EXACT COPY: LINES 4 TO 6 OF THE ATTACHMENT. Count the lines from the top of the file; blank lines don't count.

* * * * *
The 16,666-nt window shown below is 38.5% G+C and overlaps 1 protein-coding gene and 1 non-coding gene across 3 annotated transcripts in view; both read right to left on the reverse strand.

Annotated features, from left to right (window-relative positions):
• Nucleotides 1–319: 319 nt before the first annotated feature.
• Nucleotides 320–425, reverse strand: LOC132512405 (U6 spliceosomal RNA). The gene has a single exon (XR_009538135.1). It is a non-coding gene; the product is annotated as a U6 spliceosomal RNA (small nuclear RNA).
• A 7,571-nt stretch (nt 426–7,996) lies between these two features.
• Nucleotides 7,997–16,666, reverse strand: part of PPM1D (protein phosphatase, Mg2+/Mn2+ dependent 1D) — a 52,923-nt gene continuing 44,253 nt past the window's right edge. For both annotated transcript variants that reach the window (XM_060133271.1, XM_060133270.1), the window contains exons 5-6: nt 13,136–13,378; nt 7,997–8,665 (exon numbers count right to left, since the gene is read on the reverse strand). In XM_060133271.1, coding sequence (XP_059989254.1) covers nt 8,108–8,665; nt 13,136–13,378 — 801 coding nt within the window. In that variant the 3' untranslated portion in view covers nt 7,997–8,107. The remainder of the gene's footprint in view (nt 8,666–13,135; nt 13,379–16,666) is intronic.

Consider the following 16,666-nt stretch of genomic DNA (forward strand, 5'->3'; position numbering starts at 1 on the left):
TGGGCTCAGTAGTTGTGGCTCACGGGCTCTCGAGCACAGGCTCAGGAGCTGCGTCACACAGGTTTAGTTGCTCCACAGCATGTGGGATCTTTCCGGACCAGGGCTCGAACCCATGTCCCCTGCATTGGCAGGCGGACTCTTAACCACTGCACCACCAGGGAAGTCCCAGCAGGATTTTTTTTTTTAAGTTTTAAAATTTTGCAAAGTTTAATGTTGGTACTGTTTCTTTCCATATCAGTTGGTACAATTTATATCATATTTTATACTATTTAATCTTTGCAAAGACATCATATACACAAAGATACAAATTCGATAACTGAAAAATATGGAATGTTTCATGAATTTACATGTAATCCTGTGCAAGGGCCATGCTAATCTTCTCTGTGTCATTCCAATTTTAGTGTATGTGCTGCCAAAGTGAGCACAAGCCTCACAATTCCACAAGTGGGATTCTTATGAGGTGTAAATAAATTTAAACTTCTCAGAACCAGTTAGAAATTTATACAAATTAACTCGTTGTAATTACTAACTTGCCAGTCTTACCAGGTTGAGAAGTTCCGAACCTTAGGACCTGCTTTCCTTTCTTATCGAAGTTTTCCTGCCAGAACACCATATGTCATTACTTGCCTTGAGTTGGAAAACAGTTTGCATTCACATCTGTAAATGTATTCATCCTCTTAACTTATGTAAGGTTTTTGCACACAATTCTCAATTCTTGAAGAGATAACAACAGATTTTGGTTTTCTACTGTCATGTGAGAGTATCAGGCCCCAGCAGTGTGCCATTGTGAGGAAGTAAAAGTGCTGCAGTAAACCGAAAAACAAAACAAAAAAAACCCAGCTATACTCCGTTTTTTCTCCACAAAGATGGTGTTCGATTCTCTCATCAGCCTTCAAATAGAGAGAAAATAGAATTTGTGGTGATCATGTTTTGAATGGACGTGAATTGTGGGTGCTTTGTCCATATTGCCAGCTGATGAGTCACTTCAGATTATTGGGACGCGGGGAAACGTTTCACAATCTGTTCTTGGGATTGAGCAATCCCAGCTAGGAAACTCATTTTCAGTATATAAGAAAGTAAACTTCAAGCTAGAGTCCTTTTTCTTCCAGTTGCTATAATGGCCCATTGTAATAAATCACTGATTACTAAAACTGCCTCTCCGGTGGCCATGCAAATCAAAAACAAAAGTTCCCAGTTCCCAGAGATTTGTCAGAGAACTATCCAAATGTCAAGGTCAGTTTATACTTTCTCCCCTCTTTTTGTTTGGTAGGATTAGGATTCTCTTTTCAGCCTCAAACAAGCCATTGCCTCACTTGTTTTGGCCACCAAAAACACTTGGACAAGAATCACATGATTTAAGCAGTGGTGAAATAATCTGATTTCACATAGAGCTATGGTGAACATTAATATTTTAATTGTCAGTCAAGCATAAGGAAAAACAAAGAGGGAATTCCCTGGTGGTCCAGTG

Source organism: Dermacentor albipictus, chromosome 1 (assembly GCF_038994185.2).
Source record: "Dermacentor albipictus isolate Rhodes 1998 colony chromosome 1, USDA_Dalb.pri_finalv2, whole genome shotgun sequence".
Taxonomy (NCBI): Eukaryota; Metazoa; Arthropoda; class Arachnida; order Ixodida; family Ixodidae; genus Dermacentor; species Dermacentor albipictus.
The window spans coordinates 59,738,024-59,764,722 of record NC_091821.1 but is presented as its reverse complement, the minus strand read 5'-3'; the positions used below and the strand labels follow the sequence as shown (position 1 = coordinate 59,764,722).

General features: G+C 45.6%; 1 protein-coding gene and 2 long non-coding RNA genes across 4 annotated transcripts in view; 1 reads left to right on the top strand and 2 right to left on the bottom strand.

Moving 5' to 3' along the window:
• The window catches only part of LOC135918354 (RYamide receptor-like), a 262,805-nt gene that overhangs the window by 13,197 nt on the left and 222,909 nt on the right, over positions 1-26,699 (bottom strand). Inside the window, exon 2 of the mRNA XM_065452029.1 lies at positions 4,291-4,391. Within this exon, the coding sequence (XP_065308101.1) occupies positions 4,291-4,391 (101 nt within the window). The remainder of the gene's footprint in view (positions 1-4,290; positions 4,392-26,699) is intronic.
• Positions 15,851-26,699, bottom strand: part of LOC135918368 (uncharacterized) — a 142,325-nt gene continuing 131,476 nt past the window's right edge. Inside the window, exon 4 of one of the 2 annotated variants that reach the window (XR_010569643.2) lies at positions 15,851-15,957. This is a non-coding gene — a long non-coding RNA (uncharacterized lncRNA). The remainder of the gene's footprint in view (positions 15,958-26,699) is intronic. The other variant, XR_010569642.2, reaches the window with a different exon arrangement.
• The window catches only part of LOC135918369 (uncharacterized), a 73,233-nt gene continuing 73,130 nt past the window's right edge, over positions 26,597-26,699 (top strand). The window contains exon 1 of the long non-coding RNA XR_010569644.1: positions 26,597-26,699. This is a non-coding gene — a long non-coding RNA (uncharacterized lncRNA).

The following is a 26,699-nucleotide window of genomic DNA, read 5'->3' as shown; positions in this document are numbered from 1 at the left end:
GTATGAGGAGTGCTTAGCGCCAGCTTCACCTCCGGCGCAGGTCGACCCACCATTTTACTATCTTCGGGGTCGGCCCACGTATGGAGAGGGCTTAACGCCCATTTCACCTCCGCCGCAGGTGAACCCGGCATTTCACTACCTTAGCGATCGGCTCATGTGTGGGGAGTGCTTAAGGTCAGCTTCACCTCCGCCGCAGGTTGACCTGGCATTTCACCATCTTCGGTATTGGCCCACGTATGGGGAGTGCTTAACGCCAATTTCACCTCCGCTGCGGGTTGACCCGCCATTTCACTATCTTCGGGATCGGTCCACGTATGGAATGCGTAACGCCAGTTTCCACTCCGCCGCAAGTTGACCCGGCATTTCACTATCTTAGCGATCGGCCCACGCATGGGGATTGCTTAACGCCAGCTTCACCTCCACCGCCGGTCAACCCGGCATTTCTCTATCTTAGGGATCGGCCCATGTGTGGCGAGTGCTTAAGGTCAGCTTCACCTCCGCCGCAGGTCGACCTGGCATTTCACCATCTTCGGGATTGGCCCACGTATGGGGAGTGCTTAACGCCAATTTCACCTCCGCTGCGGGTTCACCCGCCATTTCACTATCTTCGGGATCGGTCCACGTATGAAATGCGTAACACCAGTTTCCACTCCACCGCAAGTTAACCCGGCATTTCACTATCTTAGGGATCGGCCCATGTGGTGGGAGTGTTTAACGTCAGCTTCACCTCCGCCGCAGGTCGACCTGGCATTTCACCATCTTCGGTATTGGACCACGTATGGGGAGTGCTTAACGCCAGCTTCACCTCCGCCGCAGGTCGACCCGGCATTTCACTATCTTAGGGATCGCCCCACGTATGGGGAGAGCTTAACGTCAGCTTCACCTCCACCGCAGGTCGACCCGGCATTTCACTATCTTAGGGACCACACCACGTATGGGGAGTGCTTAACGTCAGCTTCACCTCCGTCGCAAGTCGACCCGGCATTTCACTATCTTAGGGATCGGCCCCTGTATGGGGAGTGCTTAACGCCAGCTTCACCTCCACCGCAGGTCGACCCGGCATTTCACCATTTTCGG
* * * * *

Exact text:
• Nucleotides 320–425, reverse strand: LOC132512405 (U6 spliceosomal RNA). The gene has a single exon (XR_009538135.1). It is a non-coding gene; the product is annotated as a U6 spliceosomal RNA (small nuclear RNA).
• A 7,571-nt stretch (nt 426–7,996) lies between these two features.
• Nucleotides 7,997–16,666, reverse strand: part of PPM1D (protein phosphatase, Mg2+/Mn2+ dependent 1D) — a 52,923-nt gene continuing 44,253 nt past the window's right edge. For both annotated transcript variants that reach the window (XM_060133271.1, XM_060133270.1), the window contains exons 5-6: nt 13,136–13,378; nt 7,997–8,665 (exon numbers count right to left, since the gene is read on the reverse strand). In XM_060133271.1, coding sequence (XP_059989254.1) covers nt 8,108–8,665; nt 13,136–13,378 — 801 coding nt within the window. In that variant the 3' untranslated portion in view covers nt 7,997–8,107. The remainder of the gene's footprint in view (nt 8,666–13,135; nt 13,379–16,666) is intronic.